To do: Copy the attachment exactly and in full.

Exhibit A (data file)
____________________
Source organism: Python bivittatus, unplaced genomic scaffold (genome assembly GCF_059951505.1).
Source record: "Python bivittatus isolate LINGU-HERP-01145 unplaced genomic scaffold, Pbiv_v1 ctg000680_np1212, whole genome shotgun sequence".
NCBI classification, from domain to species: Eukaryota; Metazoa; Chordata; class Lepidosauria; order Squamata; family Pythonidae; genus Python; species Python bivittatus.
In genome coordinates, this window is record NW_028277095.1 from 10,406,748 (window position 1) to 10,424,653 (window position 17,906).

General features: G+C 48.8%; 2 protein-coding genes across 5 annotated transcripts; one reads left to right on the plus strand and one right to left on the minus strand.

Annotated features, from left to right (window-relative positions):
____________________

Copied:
Source organism: Python bivittatus, unplaced genomic scaffold (genome assembly GCF_059951505.1).
Source record: "Python bivittatus isolate LINGU-HERP-01145 unplaced genomic scaffold, Pbiv_v1 ctg000680_np1212, whole genome shotgun sequence".
NCBI classification, from domain to species: Eukaryota; Metazoa; Chordata; class Lepidosauria; order Squamata; family Pythonidae; genus Python; species Python bivittatus.
In genome coordinates, this window is record NW_028277095.1 from 10,406,748 (window position 1) to 10,424,653 (window position 17,906).

General features: G+C 48.8%; 2 protein-coding genes across 5 annotated transcripts; one reads left to right on the plus strand and one right to left on the minus strand.

Annotated features, from left to right (window-relative positions):